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From: Klaus Weide <kweide@tezcat.com>
Date: Sun, 10 Aug 1997 16:35:35 -0500 (CDT)
To: Ben Laurie <ben@algroup.co.uk>
Cc: http-wg%cuckoo.hpl.hp.com@hplb.hpl.hp.com
Message-Id: <Pine.SUN.3.95.970810160854.27651E-100000@xochi.tezcat.com>
X-Mailing-List: <http-wg@cuckoo.hpl.hp.com> archive/latest/4146
On Sun, 10 Aug 1997, Ben Laurie wrote:

> Klaus Weide wrote:
> > <http://www.apache.org/dist/patches/apply_to_1.2.1/msie_4_0b2_fixes.patch>.
> > By the way, that workaround at first look (according to the included
> > description of the problem) seems to be a practical application of the
> > exemption in RFC 2145 2.3 last para:
> >   "An HTTP server MAY send a lower response version, if it is known or
> >    suspected that the client incorrectly implements the HTTP
> >    specification, but this should not be the default, and this SHOULD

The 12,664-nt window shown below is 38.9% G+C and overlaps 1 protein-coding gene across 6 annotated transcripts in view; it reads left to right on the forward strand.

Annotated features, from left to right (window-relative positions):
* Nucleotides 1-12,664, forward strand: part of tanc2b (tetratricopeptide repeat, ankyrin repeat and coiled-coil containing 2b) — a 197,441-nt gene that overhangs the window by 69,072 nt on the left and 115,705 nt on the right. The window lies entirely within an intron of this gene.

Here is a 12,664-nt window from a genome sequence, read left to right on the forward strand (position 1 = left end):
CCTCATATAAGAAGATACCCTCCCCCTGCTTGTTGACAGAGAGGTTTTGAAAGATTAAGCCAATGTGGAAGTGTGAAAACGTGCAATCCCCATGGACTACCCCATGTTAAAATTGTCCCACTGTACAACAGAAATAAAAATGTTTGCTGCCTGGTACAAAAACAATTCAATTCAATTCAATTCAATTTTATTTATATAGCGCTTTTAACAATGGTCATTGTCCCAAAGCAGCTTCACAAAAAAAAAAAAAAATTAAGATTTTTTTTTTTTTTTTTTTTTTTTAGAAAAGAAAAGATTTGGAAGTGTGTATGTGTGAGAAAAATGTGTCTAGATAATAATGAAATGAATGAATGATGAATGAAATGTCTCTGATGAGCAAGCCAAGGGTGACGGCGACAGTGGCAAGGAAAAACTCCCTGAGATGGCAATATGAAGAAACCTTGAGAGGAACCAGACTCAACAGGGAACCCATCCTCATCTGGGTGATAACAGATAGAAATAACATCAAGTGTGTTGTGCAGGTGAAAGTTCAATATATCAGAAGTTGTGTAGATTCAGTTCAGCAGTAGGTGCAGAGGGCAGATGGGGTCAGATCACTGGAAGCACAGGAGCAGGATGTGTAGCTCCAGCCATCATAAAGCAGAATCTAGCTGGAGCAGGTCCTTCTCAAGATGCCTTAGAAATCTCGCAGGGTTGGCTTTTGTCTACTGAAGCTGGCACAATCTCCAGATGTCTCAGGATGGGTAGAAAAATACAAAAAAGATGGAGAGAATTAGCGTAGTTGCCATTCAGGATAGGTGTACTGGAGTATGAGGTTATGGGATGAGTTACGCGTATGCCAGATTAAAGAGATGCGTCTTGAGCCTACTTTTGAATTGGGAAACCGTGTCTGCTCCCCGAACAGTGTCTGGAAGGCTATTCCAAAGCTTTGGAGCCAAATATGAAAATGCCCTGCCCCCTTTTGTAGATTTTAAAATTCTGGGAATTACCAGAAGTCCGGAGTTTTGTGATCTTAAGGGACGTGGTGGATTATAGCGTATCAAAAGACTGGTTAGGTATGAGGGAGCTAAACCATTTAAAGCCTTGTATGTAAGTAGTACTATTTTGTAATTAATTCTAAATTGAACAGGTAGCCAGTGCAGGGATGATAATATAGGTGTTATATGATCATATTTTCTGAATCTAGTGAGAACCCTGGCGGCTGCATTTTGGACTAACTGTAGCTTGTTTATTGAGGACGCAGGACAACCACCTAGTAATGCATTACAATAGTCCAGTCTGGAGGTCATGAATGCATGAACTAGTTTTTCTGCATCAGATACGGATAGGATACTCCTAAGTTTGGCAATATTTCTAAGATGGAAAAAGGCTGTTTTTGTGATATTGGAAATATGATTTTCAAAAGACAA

> >    NOT be done if the request version is HTTP/1.1 or greater."
> > On second look, it seems that the desired "downgrading" effect for the
> > client in question could also be achieved by sending "Connection: close"
> > and not sending chunked entities, while still responding with "HTTP/1.1".
> Maybe so, I see no virtue in that. What is the point of complying to the
> standard while working around a broken beta? The solution we implemented
> was expedient.

I am not complaining about the workaround - I agree that it is better to
have a working solution than to have none but comply to the standard.

> We should, perhaps, note that, if the directive is used,
> the server no longer complies with RFC 2145.

I think it still complies conditionally, it's just a SHOULD.

I was more examining the standard, not your solution.  If a working
workaround for those two problems would *require* violation of the SHOULD
in 2145 2.3 last para, then this would be a good reason for relaxing that
SHOULD requirement - because Apache should not be "punished" for such a
workaround.  As it is (if I understand correctly), the workaround could
be changed, at least in principle, so as no to affect compliance.
There may be other good reasons why the SHOULD should be dropped, it just
turns out that this example isn't a good case for it.

Received on Sunday, 10 August 1997 14:36:43 UTC

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